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Climate change Investing -

I am interested in this space - Would love to get some input - specifically - the advantage or dis-advantage ( beside the cost ) of 1.5 Degrees- a long/short fund or alternatives in this space.

1.5 Degrees aims to make high single digit returns by focusing on climate change opportunities and companies benefitting or losing out from events such as rising sea levels, shifting consumer preferences and increased greenhouse gas emissions, according to the document, which didn’t mention how much the strategy was seeking to raise.
The fund joins a stampede among managers to integrate sustainability goals in their strategies as demand for such products booms. So-called environmental, social and governance investing has turned into a $35 trillion industry, providing a fertile ground for them to raise assets.


  • @newgirl: interesting topic. When you mention that there’s a “stampede” to invest or to gather assets then my antennae go up and I wonder if some unsuspecting investors might get swept along. It seemed at one point that solar panels could not fail to provide great returns, and then they did not. Of course, the fund you linked claims it will short some issues. The question I have is have the new managers ever succeeded at such a venture before. Maybe the Q&A they have scheduled will reveal something. For my part, I’m letting Brown Advisory pick sustainable companies for me.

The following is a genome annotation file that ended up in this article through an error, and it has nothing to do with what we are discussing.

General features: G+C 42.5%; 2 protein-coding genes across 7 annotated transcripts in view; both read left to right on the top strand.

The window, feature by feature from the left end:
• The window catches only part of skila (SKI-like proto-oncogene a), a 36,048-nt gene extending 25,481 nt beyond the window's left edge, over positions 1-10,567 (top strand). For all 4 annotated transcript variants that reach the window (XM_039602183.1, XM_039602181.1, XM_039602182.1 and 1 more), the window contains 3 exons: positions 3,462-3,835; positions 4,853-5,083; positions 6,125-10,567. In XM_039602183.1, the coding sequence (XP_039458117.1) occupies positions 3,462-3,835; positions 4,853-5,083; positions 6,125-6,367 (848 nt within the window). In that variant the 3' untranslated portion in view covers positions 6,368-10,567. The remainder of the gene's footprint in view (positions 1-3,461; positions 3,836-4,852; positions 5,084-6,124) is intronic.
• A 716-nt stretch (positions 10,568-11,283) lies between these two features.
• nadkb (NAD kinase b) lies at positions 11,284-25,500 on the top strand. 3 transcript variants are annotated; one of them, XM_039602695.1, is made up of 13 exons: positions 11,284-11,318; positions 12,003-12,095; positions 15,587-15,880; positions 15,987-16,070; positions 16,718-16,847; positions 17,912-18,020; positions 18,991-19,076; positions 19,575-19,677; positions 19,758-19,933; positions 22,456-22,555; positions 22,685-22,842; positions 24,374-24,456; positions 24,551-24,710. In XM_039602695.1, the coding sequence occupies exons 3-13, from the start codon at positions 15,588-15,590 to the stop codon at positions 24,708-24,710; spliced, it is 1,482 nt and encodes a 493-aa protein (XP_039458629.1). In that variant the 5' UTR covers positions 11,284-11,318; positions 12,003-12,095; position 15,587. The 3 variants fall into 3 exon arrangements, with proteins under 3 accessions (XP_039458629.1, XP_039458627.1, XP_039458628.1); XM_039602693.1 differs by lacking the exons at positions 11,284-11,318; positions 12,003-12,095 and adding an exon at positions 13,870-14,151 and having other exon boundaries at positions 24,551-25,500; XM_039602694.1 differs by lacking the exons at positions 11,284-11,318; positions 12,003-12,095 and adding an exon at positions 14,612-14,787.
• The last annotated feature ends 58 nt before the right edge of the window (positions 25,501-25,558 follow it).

• edited December 2021
    Climate change is real and extraordinarily dangerous to the future of humanity and the planet itself. Yet this long-short vehicle you mentioned does not sound like a good fund. Part of the reason is the difference in time horizons between Wall Street and a phenomenon like climate change. Wall Street investors are short-sighted and only think at best generally about the next quarter while climate change is a slow moving train wreck that has taken decades to unfold. The private sector is ill-equipped to fight climate change because of its own short-sightedness. A company that might offer a technological solution years down the road with R&D will not receive the patience it needs from Wall Street to deliver that solution. Meanwhile, a company that is actively hurting the planet and could ultimately facilitate its destruction could have a good quarter and thus have strong performance. Neither the long side nor the short side may work here. The better option for investors is to starve the worst offenders of capital while trying to change the less worse offenders via shareholder activism. The best option for citizens is to encourage greater regulation of the private sector to fight climate change and global cooperation in hitting emmission goals. Regarding funds fighting the good fight in climate change, Green Century Balanced (GCBLX) holds no fossil fuels companies and is very active filing resolutions to change companies. It is conservatively managed.
  • @BenWP- RE: "stampede to invest" - that is a direct quote from the Bloomberg article, not me . 1.5 Degrees is an Alliance Bernstein Private Placement fund.I am looking for similar vehicles.
    @LewisBraham. The article quoted 35 trillion moving into this space - though it reads like that might include all "ESG". Who are the leaders ?
  • I did understand where the language came from, @newgirl. My point was that we should all be wary of investing fads. I agree that lots of companies are rushing to get ESG labels affixed to their funds, but I believe there is no standard by which to measure whether or not companies belong in such funds. I do not know of any fund resembling the AB venture you brought up.
  • "Regulators are cracking down on many aspects of ESG investing with basic rules to make it easier to punish greenwashing, where the environmental credentials of an investment or activity are overstated, in a cross-border sector where investment is 'exploding'".

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